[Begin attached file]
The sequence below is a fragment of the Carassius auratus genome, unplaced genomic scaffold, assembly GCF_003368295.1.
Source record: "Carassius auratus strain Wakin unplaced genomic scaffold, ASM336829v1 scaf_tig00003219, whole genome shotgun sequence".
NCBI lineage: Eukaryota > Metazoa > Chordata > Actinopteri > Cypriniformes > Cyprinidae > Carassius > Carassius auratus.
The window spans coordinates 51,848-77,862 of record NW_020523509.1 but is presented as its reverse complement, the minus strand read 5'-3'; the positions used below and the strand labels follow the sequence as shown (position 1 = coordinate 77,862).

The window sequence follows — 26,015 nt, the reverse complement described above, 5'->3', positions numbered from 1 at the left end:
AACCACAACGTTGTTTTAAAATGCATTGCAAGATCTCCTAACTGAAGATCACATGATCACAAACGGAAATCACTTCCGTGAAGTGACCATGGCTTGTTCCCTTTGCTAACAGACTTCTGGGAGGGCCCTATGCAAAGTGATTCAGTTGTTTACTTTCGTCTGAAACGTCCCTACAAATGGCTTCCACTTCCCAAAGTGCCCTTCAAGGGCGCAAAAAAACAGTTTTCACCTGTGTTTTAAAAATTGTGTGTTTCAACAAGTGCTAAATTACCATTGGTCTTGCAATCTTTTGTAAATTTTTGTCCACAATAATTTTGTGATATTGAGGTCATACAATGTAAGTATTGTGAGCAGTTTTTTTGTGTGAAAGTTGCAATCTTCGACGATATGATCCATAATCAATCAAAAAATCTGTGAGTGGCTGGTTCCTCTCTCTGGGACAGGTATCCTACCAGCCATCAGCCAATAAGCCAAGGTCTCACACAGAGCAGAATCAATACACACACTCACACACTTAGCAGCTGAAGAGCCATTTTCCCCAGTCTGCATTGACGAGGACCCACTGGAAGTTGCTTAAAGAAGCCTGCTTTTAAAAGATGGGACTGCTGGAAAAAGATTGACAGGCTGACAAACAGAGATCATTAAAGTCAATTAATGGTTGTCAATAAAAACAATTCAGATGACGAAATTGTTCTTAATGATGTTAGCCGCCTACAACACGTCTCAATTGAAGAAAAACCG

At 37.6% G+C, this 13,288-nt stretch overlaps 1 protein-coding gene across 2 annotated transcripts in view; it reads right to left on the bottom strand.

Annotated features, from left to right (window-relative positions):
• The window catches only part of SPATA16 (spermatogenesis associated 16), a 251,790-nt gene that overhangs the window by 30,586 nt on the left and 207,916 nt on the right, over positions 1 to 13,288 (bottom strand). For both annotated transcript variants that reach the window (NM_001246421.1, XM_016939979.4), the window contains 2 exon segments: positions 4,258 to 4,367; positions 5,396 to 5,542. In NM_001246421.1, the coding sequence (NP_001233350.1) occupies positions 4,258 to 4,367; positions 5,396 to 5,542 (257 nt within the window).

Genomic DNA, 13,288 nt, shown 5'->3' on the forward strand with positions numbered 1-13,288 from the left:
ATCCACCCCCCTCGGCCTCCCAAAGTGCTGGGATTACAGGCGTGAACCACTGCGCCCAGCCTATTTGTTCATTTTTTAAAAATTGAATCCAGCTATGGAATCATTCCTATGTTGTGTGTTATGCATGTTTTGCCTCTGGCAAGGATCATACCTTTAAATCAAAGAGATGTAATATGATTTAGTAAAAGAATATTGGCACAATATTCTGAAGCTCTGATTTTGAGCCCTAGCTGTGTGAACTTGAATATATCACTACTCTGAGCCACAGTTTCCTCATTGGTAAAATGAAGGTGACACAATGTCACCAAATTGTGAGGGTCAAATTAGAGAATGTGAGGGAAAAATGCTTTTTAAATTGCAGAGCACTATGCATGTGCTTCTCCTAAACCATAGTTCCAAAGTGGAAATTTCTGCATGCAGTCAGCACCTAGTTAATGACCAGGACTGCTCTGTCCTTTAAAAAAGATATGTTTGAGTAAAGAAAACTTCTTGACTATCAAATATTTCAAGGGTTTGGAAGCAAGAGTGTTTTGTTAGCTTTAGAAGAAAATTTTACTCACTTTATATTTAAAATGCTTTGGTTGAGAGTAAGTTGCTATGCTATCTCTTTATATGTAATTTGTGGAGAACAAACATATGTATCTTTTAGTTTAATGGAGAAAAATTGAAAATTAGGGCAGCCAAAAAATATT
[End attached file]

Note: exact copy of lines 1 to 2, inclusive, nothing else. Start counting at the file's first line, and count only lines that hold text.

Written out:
The sequence below is a fragment of the Carassius auratus genome, unplaced genomic scaffold, assembly GCF_003368295.1.
Source record: "Carassius auratus strain Wakin unplaced genomic scaffold, ASM336829v1 scaf_tig00003219, whole genome shotgun sequence".